In Wales, the Coronavirus Regulations impose a requirement upon certain persons to take all reasonable measures to ensure that a distance of 2 metres is maintained between people on premises. The requirement applies in a very broad range of circumstances, including, as from 7 April, every workplace which remains open. 

In the case of public facing businesses and services that are allowed to remain open and in the case of places of worship, crematoriums, cemeteries and community centres, the duty in law applies to the person responsible for the premises.  In the case of other workplaces, the duty falls on the person responsible for the work being undertaken in the workplace; that is the person responsible for management control. Failing to comply with the physical distancing duty in Wales without a reasonable excuse is an offence, which on conviction may lead to a fine. It is therefore important that businesses are fully aware of the reasonable measures guidance .

There are established mechanisms for enforcing safety at work and for employees to raise concerns, see the section what to do if you are concerned about work place safety. Employees should be safe to raise concerns as this will lead to improving safe working practices and help reduce transmission of coronavirus (Covid-19).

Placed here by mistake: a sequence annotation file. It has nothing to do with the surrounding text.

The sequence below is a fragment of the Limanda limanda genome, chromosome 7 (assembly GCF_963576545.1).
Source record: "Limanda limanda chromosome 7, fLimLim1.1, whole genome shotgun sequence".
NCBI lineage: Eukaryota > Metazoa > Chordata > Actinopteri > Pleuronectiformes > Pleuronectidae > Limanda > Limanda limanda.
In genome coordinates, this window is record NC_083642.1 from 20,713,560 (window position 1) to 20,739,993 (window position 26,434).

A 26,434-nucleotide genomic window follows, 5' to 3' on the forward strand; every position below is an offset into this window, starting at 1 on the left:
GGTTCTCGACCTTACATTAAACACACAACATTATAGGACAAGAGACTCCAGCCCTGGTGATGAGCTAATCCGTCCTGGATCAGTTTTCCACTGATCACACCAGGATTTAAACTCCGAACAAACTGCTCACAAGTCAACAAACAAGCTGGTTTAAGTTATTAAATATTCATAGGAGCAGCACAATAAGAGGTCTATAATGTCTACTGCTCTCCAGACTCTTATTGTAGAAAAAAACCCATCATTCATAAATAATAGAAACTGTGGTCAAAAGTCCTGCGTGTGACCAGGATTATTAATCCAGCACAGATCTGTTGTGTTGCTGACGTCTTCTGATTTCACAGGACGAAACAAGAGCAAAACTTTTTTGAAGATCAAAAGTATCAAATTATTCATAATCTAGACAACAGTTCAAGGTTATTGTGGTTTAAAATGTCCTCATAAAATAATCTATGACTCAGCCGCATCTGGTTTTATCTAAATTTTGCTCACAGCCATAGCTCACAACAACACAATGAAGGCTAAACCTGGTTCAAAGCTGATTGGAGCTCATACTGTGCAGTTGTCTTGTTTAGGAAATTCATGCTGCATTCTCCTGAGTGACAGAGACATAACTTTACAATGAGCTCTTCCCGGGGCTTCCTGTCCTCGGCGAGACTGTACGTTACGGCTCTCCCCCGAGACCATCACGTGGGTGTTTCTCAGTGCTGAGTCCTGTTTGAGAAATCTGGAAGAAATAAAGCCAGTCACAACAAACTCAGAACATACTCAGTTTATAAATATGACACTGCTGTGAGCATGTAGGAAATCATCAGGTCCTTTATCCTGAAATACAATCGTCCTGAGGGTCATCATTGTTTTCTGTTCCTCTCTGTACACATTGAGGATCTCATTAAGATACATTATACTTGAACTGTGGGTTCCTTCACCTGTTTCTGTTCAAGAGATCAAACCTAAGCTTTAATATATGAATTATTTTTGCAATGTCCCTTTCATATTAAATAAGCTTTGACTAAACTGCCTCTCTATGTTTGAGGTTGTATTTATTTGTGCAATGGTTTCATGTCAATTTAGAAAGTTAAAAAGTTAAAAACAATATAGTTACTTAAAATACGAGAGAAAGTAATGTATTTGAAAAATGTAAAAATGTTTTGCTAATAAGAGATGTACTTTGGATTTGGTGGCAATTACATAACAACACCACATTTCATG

3. Involve: We all share the responsibility for safe work

Employers are required by law to protect their employees, and others, from harm. Employees also have a duty of care of their own safety and those of others. This is a shared responsibility.

Employers should maintain regular and meaningful engagement with their employees and with the recognised trade union or, if there isn’t one, a representative chosen by workers (including their health and safety committee, if this exists) during the coronavirus emergency. Such engagement provides useful opportunities to remind everyone about safe working practices and precautions, and allows them to share their concerns or anxieties. For employees on maternity leave, this may be a time where they feel particularly isolated and uncertain about what is happening at work. Employers should keep in touch and offer the same support as other employees, such as access to employee assistance support.